'Awards Chatter' Podcast — Sophie Turner ('Game of Thrones')

Sophie Turner - H 2015
AP Images

Sophie Turner - H 2015

"I didn't know HBO, I didn't know Game of Thrones, I didn't know George R.R. Martin — I barely knew what TV was," laughs Sophie Turner, the 20-year-old actress, while discussing how little she knew about the proposed series when she first auditioned for it seven years ago. Ever since Turner landed the part of Sansa Stark on the acclaimed series — her first professional gig — she and Sansa have been on quite a journey together. "She's always been a part of me," Turner adds as we sit down to record an episode of The Hollywood Reporter's 'Awards Chatter' podcast, "so I can kind of slip into me and then slip into Sansa again."

(Click above to listen to this episode now or click here to access all of our episodes via iTunes. Past guests include Steven SpielbergAmy Schumer, Louis C.K., Lady GagaWill SmithKristen Stewart, Harvey WeinsteinBrie LarsonJ.J. AbramsKate Winslet, Samuel L. JacksonJane Fonda and Michael Moore.)

Over the course of our conversation, Turner discusses how she discovered acting through classes that initially served as a form of daycare, but became her passion. She shares how Thrones' nationwide casting search arrived at her school, and how her drama teacher "just threw in me with a bunch of my other friends and we all auditioned together" one lunch-break. And she still seems amazed that she became one of seven finalists and ultimately won the part. "My mom woke me up one morning and was like, 'Good morning, Sansa,'" she recalls. "I woke up and was like, [in disbelief] 'No!!!' and just started crying. It was a really good day."

Turner says Thrones didn't change her life overnight. "None of us really knew at that point whether it was gonna be big or not," she explains. "It really nearly didn't get made. We really didn't know. I think it was only about the third season that it started to pick up its momentum. I mean, people watched it, but it wasn't the huge thing that is now, I suppose, until around the third or fourth season." Being a part of a cultural phenomenon easily could have changed her for the worse, but being tutored on set and chaperoned by her mother for the first three years kept her grounded. "I pretty much managed to maintain a normal adolescence, I thought, for a few years," she says.

Meanwhile, Sansa has been subjected to adversity and tragedy on an epic scale — (spoiler alert) father and aunt murdered, passed from one sadistic monster to another, slashed, raped and the list goes on. For a young actress, it easily could have become upsetting to have to play scenes of this nature, but not for Turner. "I can really separate myself from her," she says. Of the controversial rape scene, she acknowledges, "At the time of the shooting, it was a very awkward, intense experience." However, she adds of viewers' impassioned reaction to it, "I thought it was really good that we had a dialog going, whether people were complaining about the show or not... I think we did it in a tasteful way that isn't overexposing anything or dumbing it down, dulling it down. I think we did it justice."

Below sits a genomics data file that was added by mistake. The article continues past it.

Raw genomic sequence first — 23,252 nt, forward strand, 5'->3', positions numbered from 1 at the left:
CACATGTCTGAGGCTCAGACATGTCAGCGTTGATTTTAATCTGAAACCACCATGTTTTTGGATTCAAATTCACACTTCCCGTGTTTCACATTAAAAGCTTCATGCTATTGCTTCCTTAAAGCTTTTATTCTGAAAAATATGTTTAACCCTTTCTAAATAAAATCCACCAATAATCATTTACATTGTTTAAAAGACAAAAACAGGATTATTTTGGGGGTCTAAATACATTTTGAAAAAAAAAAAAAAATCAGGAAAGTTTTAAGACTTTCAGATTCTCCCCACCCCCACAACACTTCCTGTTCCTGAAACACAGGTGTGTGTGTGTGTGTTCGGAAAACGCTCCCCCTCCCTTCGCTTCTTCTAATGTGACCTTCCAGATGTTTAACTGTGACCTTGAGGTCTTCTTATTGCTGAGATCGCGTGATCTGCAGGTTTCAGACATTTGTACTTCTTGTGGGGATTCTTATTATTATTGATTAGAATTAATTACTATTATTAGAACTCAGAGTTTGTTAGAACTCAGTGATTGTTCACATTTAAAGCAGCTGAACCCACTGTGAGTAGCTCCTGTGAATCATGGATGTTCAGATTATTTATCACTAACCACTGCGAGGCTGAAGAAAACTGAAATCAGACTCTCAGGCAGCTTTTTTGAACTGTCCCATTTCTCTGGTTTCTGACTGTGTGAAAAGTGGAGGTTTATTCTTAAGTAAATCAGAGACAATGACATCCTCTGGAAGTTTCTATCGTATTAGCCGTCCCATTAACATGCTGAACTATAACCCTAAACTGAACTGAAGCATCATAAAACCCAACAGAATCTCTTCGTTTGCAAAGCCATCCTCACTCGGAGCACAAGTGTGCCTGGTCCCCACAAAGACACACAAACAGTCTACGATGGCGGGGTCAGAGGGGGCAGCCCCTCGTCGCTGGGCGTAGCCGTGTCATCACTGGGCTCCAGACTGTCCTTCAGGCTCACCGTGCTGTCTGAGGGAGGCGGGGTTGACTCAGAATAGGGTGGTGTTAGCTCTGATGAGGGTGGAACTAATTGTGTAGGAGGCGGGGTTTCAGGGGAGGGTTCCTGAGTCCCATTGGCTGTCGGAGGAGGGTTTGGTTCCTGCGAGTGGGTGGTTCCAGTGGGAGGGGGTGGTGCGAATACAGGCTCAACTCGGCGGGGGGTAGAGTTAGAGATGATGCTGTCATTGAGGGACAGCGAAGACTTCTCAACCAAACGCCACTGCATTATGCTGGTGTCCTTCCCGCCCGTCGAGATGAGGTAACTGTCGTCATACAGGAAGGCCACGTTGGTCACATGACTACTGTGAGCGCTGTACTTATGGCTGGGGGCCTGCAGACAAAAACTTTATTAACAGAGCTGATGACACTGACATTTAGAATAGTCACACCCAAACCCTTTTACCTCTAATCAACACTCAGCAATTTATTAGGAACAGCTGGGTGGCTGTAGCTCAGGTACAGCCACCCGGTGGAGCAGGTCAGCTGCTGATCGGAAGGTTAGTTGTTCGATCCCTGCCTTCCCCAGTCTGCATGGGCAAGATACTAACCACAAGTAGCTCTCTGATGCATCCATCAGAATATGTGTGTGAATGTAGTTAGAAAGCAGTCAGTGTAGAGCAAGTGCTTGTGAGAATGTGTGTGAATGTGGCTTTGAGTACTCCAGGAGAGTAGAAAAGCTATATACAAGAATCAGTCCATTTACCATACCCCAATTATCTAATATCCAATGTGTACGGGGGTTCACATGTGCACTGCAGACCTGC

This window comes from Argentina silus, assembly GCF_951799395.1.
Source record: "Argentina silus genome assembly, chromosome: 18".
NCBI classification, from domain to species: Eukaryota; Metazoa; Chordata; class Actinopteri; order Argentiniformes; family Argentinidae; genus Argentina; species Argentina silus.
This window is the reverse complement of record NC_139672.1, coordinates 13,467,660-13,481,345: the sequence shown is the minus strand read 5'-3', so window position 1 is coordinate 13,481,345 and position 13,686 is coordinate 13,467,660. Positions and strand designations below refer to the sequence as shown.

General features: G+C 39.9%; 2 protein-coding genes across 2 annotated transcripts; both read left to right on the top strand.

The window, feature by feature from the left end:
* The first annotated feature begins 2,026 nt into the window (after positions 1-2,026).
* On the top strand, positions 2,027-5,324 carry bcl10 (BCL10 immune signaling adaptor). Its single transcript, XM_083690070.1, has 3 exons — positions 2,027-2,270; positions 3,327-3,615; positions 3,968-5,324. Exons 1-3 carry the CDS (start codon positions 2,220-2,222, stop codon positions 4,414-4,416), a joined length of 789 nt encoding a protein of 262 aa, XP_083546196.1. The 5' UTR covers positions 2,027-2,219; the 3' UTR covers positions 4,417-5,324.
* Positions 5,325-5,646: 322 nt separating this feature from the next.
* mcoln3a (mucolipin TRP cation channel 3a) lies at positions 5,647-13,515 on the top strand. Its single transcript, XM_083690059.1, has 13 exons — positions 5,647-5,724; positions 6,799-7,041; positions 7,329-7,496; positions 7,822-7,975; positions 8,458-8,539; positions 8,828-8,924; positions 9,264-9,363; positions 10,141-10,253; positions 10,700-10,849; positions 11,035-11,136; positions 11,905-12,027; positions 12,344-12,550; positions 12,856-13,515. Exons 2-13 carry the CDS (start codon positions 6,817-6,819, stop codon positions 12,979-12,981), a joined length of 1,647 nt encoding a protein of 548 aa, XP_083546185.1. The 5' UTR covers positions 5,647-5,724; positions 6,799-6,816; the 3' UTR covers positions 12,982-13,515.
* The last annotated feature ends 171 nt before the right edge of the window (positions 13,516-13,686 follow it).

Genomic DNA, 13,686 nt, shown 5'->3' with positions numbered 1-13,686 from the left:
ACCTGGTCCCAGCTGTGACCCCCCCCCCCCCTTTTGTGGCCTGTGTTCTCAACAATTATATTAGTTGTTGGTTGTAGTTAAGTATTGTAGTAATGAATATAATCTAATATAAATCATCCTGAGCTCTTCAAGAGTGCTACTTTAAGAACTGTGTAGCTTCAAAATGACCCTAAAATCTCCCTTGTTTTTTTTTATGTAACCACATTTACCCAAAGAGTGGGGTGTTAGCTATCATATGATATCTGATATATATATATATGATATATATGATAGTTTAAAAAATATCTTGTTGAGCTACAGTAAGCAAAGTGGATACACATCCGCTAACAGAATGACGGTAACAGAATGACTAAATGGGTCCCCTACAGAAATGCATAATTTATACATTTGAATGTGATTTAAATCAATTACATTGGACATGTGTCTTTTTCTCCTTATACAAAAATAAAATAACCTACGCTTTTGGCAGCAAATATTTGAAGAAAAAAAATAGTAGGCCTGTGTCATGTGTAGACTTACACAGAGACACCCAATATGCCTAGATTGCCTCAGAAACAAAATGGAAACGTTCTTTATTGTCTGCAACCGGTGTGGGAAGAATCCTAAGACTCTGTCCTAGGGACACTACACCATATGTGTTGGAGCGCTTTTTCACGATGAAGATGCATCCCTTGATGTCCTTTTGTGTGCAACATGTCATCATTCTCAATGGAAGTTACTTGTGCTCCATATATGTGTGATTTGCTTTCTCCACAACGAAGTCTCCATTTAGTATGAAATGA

To Turner's delight, Sansa seized control of her narrative during Thrones' celebrated sixth season, evolving from what many saw as a pawn into a leader. "From day one, I always saw her as a very strong, very clever girl," Turner insists. "Yes, she was kind of blinded by this fairytale of King's Landing and the capital and being queen — and, I mean, what 13-year-old isn't or wouldn't be?" She continues, "I was always like, 'Okay, and then there's gonna be a point where she finally uses everything — all of that knowledge that she's soaked up — and uses it to her advantage. And I think season six was the season that she really showed people what she could do and she utilized those skills."

She also talks about a wide variety of other topics, from her costar Maisie Williams ("She really is like a sister to me") to the instant-classic "Battle of the Bastards" episode ("the amount of hard work that went into that was just insane") to why she watches the show at her parents' place but apart from her parents ("Watching a sex scene with your parents is just the worst thing — and when you both know that person, it's just ten times worse") to what it was like appearing on the big screen, in May's X-Men: Apocalypse (I'd been playing this downtrodden character for so long that I was like, 'What's the polar-opposite of that?'").

She also explains why she's now more comfortable in her own skin than ever before, after a rather dark period: "A lot of it was to do with growing up in the public eye, going through puberty and all of a sudden I didn't have time to go to my ballet classes and I didn't have time to go to gymnastics classes — and I love pasta. And so the most difficult part of it was body confidence and that kind of thing. It can really get you down when, like, thousands of people are commenting, 'Oh, Sansa put on 10 pounds!' So when I got X-Men, it really was such a blessing in disguise when they said, 'We're gonna get you a trainer.' I was like, 'I hate you, please don't do this to me.' But I got the trainer, I got on a diet and it changed my entire mentality, everything. It really kind of got me out of this rut that I'd been in."